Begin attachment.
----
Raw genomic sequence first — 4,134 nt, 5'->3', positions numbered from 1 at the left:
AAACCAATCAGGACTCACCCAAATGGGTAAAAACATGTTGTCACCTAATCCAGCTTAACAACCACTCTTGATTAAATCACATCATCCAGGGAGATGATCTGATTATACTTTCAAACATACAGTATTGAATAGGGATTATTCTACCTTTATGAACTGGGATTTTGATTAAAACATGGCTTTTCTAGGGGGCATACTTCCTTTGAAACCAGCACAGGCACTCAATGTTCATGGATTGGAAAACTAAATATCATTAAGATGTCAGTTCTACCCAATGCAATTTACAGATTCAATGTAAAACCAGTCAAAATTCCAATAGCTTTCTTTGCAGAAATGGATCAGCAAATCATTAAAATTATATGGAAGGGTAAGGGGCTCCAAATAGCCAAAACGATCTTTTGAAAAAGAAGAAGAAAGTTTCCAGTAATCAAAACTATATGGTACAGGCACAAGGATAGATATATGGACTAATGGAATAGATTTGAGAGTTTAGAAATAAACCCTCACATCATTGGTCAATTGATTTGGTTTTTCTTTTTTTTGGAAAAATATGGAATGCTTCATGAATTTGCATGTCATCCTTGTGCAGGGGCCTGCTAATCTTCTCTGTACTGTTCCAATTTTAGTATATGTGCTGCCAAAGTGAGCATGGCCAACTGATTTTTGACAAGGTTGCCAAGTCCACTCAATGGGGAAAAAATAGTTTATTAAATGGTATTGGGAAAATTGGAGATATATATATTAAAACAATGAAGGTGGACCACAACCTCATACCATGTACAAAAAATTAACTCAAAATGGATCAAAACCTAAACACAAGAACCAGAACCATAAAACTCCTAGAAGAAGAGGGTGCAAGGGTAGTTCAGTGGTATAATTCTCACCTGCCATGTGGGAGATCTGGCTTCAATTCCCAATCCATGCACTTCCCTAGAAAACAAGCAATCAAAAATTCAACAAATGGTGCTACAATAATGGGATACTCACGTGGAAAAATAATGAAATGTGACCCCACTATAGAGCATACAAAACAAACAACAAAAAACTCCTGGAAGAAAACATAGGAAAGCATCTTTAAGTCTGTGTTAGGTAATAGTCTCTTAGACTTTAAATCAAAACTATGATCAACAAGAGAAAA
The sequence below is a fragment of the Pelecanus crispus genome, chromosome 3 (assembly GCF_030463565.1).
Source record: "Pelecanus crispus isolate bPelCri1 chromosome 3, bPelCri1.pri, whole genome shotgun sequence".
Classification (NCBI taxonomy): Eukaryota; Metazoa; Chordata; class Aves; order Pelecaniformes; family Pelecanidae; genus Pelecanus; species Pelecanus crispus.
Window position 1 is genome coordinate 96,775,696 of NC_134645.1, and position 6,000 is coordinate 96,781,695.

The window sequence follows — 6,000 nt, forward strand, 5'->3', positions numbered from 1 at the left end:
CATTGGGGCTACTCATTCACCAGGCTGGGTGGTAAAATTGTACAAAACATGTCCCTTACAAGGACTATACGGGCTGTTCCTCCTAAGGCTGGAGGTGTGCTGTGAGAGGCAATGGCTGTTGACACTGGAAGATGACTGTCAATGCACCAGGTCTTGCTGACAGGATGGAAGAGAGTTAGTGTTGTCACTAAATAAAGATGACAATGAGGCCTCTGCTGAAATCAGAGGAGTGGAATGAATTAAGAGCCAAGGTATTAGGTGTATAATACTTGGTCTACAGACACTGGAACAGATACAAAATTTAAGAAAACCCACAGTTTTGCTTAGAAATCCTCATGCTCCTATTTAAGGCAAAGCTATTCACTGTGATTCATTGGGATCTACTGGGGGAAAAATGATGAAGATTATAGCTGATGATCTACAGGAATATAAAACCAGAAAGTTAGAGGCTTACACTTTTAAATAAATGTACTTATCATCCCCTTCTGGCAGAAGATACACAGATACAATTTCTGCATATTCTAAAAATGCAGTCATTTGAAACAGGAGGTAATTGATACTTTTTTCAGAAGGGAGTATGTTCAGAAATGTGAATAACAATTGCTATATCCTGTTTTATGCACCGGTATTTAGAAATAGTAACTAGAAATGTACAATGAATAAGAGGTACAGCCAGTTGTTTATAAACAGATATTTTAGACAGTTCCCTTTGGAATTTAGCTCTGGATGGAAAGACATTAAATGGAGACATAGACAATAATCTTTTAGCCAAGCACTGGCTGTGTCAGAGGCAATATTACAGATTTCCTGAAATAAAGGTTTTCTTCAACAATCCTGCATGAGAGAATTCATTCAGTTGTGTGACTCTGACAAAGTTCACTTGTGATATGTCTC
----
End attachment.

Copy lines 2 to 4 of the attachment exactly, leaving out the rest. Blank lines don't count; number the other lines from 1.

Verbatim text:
AAACCAATCAGGACTCACCCAAATGGGTAAAAACATGTTGTCACCTAATCCAGCTTAACAACCACTCTTGATTAAATCACATCATCCAGGGAGATGATCTGATTATACTTTCAAACATACAGTATTGAATAGGGATTATTCTACCTTTATGAACTGGGATTTTGATTAAAACATGGCTTTTCTAGGGGGCATACTTCCTTTGAAACCAGCACAGGCACTCAATGTTCATGGATTGGAAAACTAAATATCATTAAGATGTCAGTTCTACCCAATGCAATTTACAGATTCAATGTAAAACCAGTCAAAATTCCAATAGCTTTCTTTGCAGAAATGGATCAGCAAATCATTAAAATTATATGGAAGGGTAAGGGGCTCCAAATAGCCAAAACGATCTTTTGAAAAAGAAGAAGAAAGTTTCCAGTAATCAAAACTATATGGTACAGGCACAAGGATAGATATATGGACTAATGGAATAGATTTGAGAGTTTAGAAATAAACCCTCACATCATTGGTCAATTGATTTGGTTTTTCTTTTTTTTGGAAAAATATGGAATGCTTCATGAATTTGCATGTCATCCTTGTGCAGGGGCCTGCTAATCTTCTCTGTACTGTTCCAATTTTAGTATATGTGCTGCCAAAGTGAGCATGGCCAACTGATTTTTGACAAGGTTGCCAAGTCCACTCAATGGGGAAAAAATAGTTTATTAAATGGTATTGGGAAAATTGGAGATATATATATTAAAACAATGAAGGTGGACCACAACCTCATACCATGTACAAAAAATTAACTCAAAATGGATCAAAACCTAAACACAAGAACCAGAACCATAAAACTCCTAGAAGAAGAGGGTGCAAGGGTAGTTCAGTGGTATAATTCTCACCTGCCATGTGGGAGATCTGGCTTCAATTCCCAATCCATGCACTTCCCTAGAAAACAAGCAATCAAAAATTCAACAAATGGTGCTACAATAATGGGATACTCACGTGGAAAAATAATGAAATGTGACCCCACTATAGAGCATACAAAACAAACAACAAAAAACTCCTGGAAGAAAACATAGGAAAGCATCTTTAAGTCTGTGTTAGGTAATAGTCTCTTAGACTTTAAATCAAAACTATGATCAACAAGAGAAAA
The sequence below is a fragment of the Pelecanus crispus genome, chromosome 3 (assembly GCF_030463565.1).
Source record: "Pelecanus crispus isolate bPelCri1 chromosome 3, bPelCri1.pri, whole genome shotgun sequence".